By Mohammed al-Nimr
Ali Mohammed al-Nimr was arrested in Saudi Arabia’s Eastern Province in 2012 when he was only 17 years old. He was sentenced to death after a grossly unfair trial based on forced “confessions” allegedly after being tortured, and has recently been moved into solitary confinement. His uncle, Sheikh Nimr Baqir al-Nimr, a Shi’a cleric and vocal critic of the authorities was also sentenced to death last year. In a piece written for Amnesty International, Ali’s father recalls his young son and brother, who are both at imminent risk of execution. Please take action now to help stop Ali Mohammed al-Nimr’s execution.
Every time I enter and leave my house through our garage, a bicycle in the corner catches my eye, shining brightly.
Looking at that bicycle brings back painful memories of my young son Ali Mohammed al-Nimr, who has been sentenced to death and is facing imminent execution in my homeland, the Kingdom of Saudi Arabia.
I remember Ali standing before me when I promised to buy him that bicycle if he passed sixth grade. I recall how happy he was when we went to buy it together. He was over the moon, just like any other young boy would be, to get his first bicycle.
I remember how his elder brother taught him how to ride it, and how I would warn him to look both ways on the road and watch out for reckless drivers. What pain filled my heart every time he fell! I am his father after all.
These scenes rush through my mind every time I walk in the streets of my beautiful home village, Awamiyya, and see children riding their bicycles. I always pray for God to protect them, but I cannot always hold back the tears.
To me that shiny bicycle symbolizes his radiance which, in his absence I, his mother, brothers and sisters still observe every moment, throughout the house.
In our minds, we see him every day – on the stairs, jumping up two or three steps at a time – in the basement, where he used to go when he felt bored.
We see him at the front door, in the kitchen, in the living room, out in the garden or the blue room, where he enjoyed spending some time alone.
Young Ali is in every corner of the house as well as in the hearts of his mother, father, brothers and sisters.
His bed has not been made since 15 February 2012, the day he was arrested. That day, an armoured police patrol car ran him over. The officers took him to hospital before placing him in a juvenile facility. Later he was locked up at the al-Mabahith prison in al-Dammam.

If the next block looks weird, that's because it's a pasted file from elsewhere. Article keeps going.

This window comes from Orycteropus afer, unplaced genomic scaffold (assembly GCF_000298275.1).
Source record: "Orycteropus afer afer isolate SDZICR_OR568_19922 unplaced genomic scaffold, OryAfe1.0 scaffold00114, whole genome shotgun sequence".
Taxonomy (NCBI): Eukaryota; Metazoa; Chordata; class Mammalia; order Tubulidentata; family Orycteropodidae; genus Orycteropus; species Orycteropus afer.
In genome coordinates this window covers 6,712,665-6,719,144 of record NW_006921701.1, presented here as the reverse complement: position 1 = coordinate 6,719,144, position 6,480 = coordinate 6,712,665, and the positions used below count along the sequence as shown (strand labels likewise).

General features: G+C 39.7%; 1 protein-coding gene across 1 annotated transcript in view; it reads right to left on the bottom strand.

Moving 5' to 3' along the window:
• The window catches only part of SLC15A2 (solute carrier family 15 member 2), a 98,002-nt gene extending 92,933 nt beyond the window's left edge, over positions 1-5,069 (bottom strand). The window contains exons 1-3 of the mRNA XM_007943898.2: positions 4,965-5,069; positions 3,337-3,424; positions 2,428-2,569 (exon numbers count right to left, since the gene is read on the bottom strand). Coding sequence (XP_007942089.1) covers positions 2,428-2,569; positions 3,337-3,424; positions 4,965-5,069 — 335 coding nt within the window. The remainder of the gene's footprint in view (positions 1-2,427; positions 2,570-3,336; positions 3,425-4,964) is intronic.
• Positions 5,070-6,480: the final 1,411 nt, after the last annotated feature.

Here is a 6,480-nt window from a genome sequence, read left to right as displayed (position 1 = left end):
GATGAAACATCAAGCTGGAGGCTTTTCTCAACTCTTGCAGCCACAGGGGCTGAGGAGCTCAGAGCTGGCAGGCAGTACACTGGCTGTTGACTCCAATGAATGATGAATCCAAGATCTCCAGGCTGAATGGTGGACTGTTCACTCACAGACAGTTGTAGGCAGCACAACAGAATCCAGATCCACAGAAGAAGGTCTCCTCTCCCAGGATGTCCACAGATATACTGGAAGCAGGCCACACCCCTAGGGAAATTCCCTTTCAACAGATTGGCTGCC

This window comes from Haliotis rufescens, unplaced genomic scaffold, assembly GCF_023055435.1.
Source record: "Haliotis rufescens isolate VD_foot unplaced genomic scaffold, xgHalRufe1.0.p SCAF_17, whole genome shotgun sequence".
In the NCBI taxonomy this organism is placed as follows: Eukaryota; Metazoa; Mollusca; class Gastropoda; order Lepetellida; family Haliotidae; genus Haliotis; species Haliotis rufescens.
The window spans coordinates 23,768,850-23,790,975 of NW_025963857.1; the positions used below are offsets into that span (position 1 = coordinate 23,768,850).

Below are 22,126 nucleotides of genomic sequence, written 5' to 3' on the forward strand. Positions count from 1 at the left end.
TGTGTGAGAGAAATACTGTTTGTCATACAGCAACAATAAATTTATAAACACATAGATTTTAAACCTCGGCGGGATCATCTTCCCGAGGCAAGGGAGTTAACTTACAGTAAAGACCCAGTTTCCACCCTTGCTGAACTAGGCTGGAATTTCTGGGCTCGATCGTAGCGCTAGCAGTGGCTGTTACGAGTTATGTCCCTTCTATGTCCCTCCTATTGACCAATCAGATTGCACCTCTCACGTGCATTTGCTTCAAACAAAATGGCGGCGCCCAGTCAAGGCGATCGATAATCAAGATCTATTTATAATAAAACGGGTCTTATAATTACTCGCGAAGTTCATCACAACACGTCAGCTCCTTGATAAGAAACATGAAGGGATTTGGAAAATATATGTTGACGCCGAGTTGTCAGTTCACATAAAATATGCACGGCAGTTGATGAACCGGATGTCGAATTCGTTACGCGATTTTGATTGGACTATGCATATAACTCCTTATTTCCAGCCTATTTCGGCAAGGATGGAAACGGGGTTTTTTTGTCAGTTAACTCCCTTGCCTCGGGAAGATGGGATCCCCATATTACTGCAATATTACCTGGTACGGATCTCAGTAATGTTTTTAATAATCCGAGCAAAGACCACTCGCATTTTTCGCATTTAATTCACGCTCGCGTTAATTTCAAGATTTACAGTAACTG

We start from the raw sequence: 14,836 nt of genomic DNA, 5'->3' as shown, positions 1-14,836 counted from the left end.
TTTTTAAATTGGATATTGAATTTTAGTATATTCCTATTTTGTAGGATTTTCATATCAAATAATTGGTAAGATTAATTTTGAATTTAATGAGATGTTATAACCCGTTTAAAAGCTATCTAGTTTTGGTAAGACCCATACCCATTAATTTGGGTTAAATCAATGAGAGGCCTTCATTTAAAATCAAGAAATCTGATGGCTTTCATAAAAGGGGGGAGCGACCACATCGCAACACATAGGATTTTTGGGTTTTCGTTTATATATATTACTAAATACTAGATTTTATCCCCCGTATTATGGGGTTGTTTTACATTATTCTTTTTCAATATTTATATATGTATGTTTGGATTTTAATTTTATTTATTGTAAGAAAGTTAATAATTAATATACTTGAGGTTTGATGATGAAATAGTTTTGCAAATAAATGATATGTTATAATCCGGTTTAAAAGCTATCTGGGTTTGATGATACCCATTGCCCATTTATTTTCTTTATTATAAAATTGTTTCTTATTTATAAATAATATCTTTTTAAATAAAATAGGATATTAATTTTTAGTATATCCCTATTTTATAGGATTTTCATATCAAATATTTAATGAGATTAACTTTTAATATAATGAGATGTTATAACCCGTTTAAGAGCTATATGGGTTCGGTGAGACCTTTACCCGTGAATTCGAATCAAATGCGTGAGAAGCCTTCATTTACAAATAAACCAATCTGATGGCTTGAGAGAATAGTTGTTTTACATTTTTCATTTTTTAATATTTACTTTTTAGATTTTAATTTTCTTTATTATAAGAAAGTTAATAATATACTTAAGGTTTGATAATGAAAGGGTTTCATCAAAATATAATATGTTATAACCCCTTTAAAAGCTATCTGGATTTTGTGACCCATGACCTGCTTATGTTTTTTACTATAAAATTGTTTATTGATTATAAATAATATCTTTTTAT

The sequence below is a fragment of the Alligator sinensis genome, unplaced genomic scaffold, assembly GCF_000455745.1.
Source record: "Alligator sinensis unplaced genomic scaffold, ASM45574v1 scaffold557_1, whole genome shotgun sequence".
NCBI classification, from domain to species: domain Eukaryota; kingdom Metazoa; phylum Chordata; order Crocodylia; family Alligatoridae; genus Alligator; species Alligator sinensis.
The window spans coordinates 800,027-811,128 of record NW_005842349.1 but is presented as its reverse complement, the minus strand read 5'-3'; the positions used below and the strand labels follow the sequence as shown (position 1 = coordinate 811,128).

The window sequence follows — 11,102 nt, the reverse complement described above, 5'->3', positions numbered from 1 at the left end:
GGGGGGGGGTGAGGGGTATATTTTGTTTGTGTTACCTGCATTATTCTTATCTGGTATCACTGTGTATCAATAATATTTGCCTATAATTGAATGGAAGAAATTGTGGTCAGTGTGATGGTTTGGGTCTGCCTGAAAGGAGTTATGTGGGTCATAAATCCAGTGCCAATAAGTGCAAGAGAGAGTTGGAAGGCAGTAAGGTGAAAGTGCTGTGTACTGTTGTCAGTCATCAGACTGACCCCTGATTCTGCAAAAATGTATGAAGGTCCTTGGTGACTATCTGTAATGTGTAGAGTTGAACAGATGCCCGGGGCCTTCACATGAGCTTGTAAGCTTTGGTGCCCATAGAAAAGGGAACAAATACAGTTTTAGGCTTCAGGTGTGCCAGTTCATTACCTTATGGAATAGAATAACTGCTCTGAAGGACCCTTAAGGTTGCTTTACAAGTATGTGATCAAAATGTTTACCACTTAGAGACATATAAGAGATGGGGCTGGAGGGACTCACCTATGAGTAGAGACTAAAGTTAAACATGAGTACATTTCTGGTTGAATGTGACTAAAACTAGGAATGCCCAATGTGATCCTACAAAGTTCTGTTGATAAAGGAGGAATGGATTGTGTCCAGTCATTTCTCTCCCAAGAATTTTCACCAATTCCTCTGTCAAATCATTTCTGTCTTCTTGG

The day Ali was sentenced to death a friend of mine wrote to me saying that I was right when I picked the name “Ali” for my son, for the word Ali is derived from the word “pride”, and Ali is indeed my pride and joy.
He was sentenced to death by a judge under the pretense of religion, on political orders. Having such a sentence read out loud to him was terrifying for the young boy. Those difficult moments only eased when he said, in a nonchalant, confident manner “so be it”.
How I wished at that moment, and continue to wish, that he was an orphan rather than a son whose father was about to lose him. He had yet to enjoy the rest of his youth.
Everyone was shocked by the sentence. His mother collapsed and fainted after hearing the news.
I asked time and again about the legitimacy of such a sentence in international conventions and treaties signed by my country. Do such treaties allow individuals to be arrested for having a different opinion? Do these instruments permit running children over with armoured vehicles?
Such are my thoughts and emotions towards the most precious of my treasures, my son and young cub, Ali Mohammed al-Nimr (Nimr means tiger in Arabic).
My young Ali is not more precious than Ali Qarayris, Ali al-Fulful, or any of those who were killed in protests in Qatif, in Saudi Arabia’s Eastern Province, or others defending their dignity and demanding their rights. I consider all of them my children, like Ali.
This young cub of mine is a sacrifice of loyalty to my brother, Ali’s uncle, Sheikh Nimr al-Nimr, who has also been sentenced to death. He is a victim of insane policies and sectarianism. It is time for such discriminatory policies, in this homeland of ours that we all love and cherish, to end once and for all.
I also have fond memories of my brother Sheikh Nimr, who is three years older than me. He and I spent 13 years abroad together in our twenties. My family and I sought refuge in his tiny 50 square-metre apartment where he received us with generosity and offered us first whatever food he brought home to his family.
It is no secret I have chosen the path of social work and activism to address the concerns of my home country, Saudi Arabia. I might sometimes disagree with my brother but no two people from our home village would ever disagree that our priority must be to restore our rights and end sectarian discrimination.
My dear brother Sheikh Nimr, my dear cub Nimr, peace be upon you the day you were born, the day you were arrested, the day you were sentenced to death. The day you return safe and sound, it will be God’s will.